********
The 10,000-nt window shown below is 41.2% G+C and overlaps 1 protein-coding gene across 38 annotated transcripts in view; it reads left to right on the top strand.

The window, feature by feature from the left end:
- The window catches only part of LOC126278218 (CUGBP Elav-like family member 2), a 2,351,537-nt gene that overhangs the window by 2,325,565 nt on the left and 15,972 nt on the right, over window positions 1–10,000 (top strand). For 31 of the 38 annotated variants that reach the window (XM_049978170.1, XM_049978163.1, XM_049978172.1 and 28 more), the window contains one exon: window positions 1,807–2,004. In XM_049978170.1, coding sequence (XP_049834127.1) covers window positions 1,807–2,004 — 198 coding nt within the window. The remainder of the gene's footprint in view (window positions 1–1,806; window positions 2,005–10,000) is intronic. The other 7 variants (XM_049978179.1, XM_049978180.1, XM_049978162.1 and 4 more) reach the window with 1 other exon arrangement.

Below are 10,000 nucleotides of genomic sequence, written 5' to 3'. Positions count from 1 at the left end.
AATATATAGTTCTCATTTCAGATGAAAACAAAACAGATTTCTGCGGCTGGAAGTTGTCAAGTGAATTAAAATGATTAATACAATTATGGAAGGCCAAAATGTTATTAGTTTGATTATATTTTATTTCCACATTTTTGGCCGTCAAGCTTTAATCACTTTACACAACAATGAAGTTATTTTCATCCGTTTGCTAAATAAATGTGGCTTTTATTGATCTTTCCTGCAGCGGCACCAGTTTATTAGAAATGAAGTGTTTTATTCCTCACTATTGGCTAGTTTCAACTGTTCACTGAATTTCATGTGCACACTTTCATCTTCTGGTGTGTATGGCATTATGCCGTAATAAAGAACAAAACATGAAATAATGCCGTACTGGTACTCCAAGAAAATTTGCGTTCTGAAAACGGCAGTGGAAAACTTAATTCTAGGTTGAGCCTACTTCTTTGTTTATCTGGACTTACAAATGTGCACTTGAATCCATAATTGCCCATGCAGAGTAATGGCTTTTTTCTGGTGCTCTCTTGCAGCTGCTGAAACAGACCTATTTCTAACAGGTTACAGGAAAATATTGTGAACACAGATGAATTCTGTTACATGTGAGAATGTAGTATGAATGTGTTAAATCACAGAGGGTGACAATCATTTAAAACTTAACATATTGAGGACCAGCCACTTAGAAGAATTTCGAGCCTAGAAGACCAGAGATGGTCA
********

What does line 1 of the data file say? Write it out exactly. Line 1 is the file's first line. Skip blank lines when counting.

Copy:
The 10,000-nt window shown below is 41.2% G+C and overlaps 1 protein-coding gene across 38 annotated transcripts in view; it reads left to right on the top strand.